The New York Times.... is most eager to publish the latest results about search for other planets around other stars. And each time that daily puts, preposterously enough, the best spin on the findings. The most recent of these is presented in the June 14, 2005 issue of that daily leader in dishing out with great seriousness mental and moral slime. The slime this time was a write-up about a planet around the star Gliese 876, fifteen light years away in Aquarius. The report admits that the planet is so close to its sun that it has to turn always its same side toward it and that it completes its orbit in every 1.9 days. But because the planet is only seven times larger than our earth, it is described as the Earth's distant cousin and a real indication that life and intelligence exist outside the earth. The script might have been written by Screwtape whose tactic is to bedazzle man's mind with specious non-sequiturs. But the final inference in that script is not better than the logic of going to a doctor and telling him: I have a circulatory problem, but since many others whose blood circulates, have been cured, a cure must be on hand for my ailment. Surely, such a man deserves to be taken to a mental hospital.
If one then asks why such hapless reasoning can be crafted and presented in reputable publications, one has to go outside science, and back to good old theology, indeed to the Baltimore Catechism. There one can read about original sin, and its secondary consequences, as well as about the devil, whose mention in the title of this lecture must have been the chief reason for most of you to come here. In this age, when everything has become "positive" and cheerful in Catholic religion, original sin, and even more so the devil, are not to be mentioned in good company. We have matured "spiritually" so much during the last forty years that it would be beneath our adult dignity to waste a moment on original sin, let alone on the devil. This in part is due to the fact that neither that sin nor the devil figure prominently in the Documents of Vatican II.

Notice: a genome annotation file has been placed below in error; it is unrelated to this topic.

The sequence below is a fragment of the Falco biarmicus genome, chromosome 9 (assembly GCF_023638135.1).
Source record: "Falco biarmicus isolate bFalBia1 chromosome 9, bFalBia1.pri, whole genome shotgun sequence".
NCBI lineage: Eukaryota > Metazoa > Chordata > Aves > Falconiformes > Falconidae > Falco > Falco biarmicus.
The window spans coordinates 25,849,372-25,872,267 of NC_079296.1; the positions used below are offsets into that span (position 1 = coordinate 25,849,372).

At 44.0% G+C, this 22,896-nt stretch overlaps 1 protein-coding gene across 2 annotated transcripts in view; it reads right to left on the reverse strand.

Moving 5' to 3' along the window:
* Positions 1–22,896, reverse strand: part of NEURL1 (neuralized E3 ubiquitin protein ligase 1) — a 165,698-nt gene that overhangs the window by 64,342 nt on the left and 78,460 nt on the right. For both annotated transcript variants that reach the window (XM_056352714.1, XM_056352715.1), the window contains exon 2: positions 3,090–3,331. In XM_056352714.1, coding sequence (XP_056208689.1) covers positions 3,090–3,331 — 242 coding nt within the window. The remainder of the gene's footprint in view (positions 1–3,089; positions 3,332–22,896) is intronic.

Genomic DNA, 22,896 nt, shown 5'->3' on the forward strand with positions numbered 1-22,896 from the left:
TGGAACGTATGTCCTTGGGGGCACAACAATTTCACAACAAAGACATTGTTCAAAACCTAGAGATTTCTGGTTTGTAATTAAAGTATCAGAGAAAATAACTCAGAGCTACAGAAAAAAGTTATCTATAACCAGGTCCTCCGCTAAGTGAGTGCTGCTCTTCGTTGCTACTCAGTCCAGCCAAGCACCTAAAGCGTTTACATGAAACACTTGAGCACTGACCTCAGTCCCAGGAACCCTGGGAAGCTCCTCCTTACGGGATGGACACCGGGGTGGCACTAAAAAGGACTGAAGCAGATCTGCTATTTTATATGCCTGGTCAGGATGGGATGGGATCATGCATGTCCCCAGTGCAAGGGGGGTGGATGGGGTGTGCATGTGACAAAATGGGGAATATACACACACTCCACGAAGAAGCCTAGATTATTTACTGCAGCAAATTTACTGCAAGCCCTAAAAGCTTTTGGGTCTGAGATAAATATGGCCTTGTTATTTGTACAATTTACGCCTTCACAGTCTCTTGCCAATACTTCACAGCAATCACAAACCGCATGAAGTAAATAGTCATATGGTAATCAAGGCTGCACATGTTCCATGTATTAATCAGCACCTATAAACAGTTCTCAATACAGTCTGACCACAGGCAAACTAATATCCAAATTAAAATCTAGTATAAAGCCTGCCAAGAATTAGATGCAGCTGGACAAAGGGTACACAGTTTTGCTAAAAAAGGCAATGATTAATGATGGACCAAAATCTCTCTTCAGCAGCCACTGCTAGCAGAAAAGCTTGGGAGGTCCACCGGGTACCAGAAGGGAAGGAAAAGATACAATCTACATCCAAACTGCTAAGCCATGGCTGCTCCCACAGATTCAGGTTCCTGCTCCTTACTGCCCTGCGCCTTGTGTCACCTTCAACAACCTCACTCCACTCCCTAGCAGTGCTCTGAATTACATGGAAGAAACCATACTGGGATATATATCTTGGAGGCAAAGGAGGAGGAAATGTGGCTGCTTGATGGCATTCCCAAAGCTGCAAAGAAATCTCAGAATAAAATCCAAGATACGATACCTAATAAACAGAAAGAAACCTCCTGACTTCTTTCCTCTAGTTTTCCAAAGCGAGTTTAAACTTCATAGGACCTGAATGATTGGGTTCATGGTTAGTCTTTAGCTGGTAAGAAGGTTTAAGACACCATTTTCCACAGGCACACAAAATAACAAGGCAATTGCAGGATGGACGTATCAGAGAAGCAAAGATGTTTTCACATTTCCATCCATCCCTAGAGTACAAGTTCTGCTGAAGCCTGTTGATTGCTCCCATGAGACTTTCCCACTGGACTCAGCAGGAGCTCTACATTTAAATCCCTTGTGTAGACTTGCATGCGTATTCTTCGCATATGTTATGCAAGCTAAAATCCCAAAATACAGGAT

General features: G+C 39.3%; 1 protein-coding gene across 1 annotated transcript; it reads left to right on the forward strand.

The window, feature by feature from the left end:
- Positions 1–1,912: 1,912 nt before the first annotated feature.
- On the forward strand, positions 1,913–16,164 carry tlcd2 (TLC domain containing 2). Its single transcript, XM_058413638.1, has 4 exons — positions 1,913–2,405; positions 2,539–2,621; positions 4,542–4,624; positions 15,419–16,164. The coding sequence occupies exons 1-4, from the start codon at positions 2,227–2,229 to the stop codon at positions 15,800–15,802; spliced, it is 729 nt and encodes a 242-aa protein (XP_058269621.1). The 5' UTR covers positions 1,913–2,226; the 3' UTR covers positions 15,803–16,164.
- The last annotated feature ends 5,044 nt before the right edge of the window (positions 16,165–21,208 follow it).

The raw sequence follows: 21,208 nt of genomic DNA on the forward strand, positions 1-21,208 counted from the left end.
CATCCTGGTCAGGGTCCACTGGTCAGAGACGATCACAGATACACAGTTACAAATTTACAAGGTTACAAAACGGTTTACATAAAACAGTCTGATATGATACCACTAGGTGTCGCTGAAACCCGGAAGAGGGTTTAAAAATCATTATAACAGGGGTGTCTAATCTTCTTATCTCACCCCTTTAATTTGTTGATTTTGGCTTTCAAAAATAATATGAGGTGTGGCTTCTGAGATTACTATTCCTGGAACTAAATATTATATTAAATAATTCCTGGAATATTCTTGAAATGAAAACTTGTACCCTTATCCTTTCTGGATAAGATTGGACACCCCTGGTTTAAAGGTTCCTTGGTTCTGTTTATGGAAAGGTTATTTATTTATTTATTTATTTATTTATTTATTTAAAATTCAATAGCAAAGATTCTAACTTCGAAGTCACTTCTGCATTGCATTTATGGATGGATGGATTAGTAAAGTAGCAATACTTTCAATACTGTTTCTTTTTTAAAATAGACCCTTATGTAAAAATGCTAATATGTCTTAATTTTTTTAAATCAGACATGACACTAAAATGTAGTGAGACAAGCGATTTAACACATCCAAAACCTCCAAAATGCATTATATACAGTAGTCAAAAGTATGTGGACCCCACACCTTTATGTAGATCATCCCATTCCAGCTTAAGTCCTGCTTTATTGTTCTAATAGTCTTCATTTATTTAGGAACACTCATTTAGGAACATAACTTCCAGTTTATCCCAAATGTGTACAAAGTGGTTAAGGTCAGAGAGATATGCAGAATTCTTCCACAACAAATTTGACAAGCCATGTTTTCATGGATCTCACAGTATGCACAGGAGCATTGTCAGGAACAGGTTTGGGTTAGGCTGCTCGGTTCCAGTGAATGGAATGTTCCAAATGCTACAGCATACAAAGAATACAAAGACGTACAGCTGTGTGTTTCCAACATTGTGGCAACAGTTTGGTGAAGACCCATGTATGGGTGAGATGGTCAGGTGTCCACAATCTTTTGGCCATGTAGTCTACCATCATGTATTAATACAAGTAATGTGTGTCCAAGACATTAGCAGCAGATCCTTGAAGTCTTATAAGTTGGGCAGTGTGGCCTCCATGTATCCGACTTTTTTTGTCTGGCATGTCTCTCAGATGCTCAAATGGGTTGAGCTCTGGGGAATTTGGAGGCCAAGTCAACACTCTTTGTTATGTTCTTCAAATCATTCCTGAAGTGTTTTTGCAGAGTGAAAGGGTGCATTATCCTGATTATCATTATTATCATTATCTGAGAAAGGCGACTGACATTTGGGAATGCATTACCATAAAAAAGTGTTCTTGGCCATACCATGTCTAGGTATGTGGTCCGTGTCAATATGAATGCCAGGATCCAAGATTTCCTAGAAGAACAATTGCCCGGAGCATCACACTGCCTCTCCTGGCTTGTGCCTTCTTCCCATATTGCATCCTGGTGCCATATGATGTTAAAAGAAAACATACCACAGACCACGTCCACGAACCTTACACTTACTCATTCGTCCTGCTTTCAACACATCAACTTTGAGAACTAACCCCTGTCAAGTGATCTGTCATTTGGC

Whether we like it or not our religion began with the devil, who surely put on a pleasant appearance in the Paradise Garden. Otherwise Eve would have thought twice before eating the forbidden fruit. Ever since mankind has suffered the consequences of that sin, of which there is little in the 800 pages of the New Catechism, where the devil is mentioned but passingly. And this pleases the devil more than anything else, For the devil's chief stratagem is not to show himself. He displays his true form only when in his ultimate despair he tries to sway the saint. Just read the life of Saint John Vianney and you will know what I mean. You will smell brimstone and hear hoofs clicking, in the measure in which you progress in spiritual life.
[SLJ "Christ, Extraterrestrials, and the Devil" in A Late Awakening and Other Essays 103-4]